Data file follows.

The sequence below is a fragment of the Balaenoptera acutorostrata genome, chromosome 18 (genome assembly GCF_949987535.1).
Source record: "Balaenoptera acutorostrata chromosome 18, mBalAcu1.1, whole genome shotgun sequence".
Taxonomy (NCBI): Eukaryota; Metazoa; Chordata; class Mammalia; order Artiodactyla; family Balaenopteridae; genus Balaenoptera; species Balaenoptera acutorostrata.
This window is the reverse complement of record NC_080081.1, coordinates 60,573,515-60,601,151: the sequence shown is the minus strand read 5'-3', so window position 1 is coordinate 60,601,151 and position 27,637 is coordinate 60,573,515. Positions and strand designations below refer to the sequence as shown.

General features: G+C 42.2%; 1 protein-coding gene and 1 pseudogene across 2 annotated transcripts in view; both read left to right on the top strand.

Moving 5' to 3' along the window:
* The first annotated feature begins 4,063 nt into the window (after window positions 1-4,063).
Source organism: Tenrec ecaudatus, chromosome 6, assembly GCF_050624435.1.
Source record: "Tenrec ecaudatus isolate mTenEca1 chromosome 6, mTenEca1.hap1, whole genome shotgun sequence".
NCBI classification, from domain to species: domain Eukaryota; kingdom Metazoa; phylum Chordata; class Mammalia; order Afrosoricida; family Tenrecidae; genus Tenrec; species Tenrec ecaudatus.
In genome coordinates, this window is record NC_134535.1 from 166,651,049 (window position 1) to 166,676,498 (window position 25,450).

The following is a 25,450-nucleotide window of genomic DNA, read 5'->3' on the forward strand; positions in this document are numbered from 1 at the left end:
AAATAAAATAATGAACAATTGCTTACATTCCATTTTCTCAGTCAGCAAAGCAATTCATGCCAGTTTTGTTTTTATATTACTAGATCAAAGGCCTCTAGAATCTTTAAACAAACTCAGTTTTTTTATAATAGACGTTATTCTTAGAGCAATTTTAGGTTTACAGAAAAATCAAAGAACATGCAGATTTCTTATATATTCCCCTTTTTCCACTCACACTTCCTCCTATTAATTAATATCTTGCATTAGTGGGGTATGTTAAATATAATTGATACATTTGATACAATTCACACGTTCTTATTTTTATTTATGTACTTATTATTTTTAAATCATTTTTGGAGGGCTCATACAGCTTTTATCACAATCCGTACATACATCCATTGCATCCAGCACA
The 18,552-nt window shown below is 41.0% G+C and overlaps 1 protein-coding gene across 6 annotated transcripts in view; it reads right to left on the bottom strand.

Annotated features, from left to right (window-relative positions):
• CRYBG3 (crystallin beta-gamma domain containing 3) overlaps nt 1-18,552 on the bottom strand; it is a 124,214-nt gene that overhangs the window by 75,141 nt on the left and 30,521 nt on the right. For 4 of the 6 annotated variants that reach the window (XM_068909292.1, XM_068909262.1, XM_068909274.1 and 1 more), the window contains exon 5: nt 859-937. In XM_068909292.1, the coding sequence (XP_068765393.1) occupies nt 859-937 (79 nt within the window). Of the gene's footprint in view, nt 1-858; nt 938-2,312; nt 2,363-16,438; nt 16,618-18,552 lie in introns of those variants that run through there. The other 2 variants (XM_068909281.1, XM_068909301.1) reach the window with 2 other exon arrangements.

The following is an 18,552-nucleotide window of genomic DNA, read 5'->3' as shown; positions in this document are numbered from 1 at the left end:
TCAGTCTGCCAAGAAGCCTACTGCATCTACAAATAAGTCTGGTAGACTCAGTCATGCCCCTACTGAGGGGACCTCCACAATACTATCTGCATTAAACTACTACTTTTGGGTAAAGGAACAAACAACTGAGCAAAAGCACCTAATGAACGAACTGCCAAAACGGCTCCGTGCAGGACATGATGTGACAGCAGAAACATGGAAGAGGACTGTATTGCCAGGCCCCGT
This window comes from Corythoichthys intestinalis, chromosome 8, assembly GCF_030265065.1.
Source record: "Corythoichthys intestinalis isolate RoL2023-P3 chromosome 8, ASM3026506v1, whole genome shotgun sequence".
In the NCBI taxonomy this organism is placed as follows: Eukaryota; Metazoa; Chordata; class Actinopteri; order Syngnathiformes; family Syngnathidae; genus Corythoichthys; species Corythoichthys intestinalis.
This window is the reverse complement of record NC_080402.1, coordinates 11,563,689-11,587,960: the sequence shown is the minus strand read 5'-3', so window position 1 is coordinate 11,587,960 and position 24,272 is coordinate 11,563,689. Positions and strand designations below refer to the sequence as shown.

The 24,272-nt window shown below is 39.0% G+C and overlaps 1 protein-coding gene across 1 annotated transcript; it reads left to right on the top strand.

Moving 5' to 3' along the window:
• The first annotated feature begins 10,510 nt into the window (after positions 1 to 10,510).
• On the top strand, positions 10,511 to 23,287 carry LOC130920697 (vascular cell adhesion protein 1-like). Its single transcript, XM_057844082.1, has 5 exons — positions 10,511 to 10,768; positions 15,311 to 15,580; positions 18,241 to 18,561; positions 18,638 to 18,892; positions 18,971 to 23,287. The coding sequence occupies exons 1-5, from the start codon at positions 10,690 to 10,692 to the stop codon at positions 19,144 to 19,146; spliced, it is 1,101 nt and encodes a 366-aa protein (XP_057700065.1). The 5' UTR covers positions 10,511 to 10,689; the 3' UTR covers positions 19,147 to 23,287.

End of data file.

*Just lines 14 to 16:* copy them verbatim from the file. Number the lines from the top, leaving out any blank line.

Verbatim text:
The 18,552-nt window shown below is 41.0% G+C and overlaps 1 protein-coding gene across 6 annotated transcripts in view; it reads right to left on the bottom strand.

Annotated features, from left to right (window-relative positions):
• CRYBG3 (crystallin beta-gamma domain containing 3) overlaps nt 1-18,552 on the bottom strand; it is a 124,214-nt gene that overhangs the window by 75,141 nt on the left and 30,521 nt on the right. For 4 of the 6 annotated variants that reach the window (XM_068909292.1, XM_068909262.1, XM_068909274.1 and 1 more), the window contains exon 5: nt 859-937. In XM_068909292.1, the coding sequence (XP_068765393.1) occupies nt 859-937 (79 nt within the window). Of the gene's footprint in view, nt 1-858; nt 938-2,312; nt 2,363-16,438; nt 16,618-18,552 lie in introns of those variants that run through there. The other 2 variants (XM_068909281.1, XM_068909301.1) reach the window with 2 other exon arrangements.